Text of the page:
I had never heard of this film—I only saw it recently. It’s truly brilliant. An old couple from a small town in Japan decide to visit their children in Tokyo, who disappointingly have little time to spend with them. It’s a film about the misunderstanding between generations and the end of one’s life. It’s romantic, realistic, and very poignant.
This is the most terrifying film I’ve ever seen. It’s a story about a quiet young woman named Carol Ledoux who is a manicurist in London. As the story unfolds we see that she is more and more disturbed and strange. We learn that she is sexually obsessed and actually repulsed by sex at the same time. Her sister and her sister’s lover share an apartment with her, and she’s more and more disgusted by hearing their lovemaking every night. When they leave London to vacation in Italy, she barricades herself in the apartment, and as the days pass she becomes more and more insane. The story escalates, but I won’t tell you the ending. It would spoil it for anyone who hasn’t seen it. This film freaked me out so much that it was a long time before I could stay alone in my apartment—and I must admit, I’m still affected by it.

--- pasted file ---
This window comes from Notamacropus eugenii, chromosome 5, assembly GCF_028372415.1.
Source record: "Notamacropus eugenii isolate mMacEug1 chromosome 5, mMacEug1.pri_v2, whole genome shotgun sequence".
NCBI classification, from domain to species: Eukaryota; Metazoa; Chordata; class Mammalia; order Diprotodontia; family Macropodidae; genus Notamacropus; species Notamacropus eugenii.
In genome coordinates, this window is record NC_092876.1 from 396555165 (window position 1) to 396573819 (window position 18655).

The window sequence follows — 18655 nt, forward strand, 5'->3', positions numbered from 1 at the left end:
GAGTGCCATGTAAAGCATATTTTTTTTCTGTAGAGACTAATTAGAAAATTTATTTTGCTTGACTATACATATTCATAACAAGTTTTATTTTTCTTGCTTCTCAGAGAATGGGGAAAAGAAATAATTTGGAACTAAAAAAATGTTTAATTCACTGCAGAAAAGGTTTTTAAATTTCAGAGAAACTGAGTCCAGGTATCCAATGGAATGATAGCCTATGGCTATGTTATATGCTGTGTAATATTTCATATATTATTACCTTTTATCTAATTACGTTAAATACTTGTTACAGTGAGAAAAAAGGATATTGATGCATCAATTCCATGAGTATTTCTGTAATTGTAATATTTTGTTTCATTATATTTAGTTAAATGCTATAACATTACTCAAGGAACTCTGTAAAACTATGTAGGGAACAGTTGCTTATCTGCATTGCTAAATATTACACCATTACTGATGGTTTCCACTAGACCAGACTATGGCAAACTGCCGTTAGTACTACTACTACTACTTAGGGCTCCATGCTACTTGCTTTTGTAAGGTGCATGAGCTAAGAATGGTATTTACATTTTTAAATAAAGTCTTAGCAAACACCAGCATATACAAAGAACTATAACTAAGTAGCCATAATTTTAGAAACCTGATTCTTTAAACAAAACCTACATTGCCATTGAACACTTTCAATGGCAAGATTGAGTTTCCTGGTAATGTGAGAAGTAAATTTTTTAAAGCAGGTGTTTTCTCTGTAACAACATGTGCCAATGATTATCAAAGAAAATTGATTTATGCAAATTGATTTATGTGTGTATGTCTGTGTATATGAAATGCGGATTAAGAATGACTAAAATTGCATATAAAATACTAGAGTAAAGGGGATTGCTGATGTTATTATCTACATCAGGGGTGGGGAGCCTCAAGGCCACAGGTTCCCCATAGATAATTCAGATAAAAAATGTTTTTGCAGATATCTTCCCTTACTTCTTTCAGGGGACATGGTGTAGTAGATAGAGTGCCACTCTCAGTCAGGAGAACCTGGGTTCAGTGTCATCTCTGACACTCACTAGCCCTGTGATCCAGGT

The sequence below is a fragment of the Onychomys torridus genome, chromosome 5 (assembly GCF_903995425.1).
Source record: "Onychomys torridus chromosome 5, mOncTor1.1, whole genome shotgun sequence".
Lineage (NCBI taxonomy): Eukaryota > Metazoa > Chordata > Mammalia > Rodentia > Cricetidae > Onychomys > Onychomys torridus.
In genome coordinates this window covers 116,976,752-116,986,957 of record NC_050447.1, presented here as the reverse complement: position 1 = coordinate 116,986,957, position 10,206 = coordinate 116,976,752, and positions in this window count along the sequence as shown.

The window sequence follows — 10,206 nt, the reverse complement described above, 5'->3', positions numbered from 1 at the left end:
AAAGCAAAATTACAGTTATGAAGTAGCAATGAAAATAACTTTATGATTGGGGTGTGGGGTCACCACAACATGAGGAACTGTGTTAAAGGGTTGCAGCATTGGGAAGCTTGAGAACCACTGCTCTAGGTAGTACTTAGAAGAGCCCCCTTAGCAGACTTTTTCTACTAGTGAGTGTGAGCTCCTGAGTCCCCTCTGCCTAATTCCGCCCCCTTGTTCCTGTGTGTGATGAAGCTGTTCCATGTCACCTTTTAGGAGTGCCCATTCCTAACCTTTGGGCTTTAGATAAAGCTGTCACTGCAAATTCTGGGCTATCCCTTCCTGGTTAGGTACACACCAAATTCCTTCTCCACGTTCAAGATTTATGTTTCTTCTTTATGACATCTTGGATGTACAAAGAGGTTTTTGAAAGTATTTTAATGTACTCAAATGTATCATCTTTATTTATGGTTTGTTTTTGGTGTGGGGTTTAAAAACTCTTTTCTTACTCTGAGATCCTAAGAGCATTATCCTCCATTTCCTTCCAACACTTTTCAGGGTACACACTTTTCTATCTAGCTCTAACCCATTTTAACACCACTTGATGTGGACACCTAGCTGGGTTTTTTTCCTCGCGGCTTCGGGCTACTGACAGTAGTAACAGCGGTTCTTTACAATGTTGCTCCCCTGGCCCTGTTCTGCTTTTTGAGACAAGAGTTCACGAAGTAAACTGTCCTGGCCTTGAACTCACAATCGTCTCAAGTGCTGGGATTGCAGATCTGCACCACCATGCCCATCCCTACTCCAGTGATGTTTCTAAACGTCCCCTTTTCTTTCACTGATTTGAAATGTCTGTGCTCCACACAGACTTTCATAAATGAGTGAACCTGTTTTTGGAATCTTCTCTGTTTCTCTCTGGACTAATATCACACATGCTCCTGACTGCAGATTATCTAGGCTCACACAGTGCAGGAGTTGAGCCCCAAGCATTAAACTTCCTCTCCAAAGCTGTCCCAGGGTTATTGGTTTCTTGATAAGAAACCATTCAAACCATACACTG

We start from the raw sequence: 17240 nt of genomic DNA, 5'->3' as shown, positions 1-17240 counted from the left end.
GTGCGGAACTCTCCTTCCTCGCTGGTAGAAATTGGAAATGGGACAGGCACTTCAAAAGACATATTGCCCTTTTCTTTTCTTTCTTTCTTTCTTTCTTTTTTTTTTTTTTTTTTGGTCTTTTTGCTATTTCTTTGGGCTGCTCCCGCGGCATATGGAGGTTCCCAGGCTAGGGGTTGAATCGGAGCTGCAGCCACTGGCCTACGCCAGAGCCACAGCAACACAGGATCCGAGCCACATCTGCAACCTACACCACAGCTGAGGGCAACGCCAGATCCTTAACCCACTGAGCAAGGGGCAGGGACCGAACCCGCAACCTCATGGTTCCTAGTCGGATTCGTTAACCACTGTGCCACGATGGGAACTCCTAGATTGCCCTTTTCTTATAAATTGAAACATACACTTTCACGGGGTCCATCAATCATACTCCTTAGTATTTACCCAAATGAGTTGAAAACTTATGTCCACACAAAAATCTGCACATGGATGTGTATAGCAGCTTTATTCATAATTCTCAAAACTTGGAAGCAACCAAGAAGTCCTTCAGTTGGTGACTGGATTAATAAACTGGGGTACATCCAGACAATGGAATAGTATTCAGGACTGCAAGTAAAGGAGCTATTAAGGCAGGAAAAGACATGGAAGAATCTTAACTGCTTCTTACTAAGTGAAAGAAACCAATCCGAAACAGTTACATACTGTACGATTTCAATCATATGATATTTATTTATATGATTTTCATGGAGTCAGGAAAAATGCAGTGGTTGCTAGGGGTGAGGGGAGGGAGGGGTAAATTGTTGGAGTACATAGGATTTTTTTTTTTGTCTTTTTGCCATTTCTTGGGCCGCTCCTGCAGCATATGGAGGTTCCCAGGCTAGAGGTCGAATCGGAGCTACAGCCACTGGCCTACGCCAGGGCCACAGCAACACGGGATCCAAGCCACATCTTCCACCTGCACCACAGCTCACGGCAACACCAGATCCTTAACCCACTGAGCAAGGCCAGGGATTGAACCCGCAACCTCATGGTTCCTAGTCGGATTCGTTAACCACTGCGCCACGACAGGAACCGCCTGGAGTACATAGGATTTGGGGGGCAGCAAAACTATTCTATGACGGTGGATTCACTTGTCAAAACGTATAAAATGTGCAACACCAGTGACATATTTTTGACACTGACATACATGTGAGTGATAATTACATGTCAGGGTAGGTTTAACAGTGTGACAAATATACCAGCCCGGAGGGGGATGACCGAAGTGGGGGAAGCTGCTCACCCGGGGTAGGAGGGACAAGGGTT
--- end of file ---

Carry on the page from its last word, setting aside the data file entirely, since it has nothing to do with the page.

Johnnie To’s Top 10
Prolific Hong Kong filmmaker Johnnie To has directed more than forty films, including Election, Exiled, and Mad Detective. His latest, Vengeance, is currently in some North American theaters, from IFC Films.
Matt Dentler’s Top 10
Matt Dentler is the producer of the South by Southwest Film Conference & Festival, in Austin, Texas (sxsw.com), as well as a curator for American distributor Film Movement and Canadian distributor Films We Like. He also hosts the weekly local PBS ser…
Brian Raftery’s Top 10
The year 1999 may be this culture critic’s favorite in Hollywood history (he just wrote a book on the subject!), but the Criterion films he holds most dear span a number of different eras.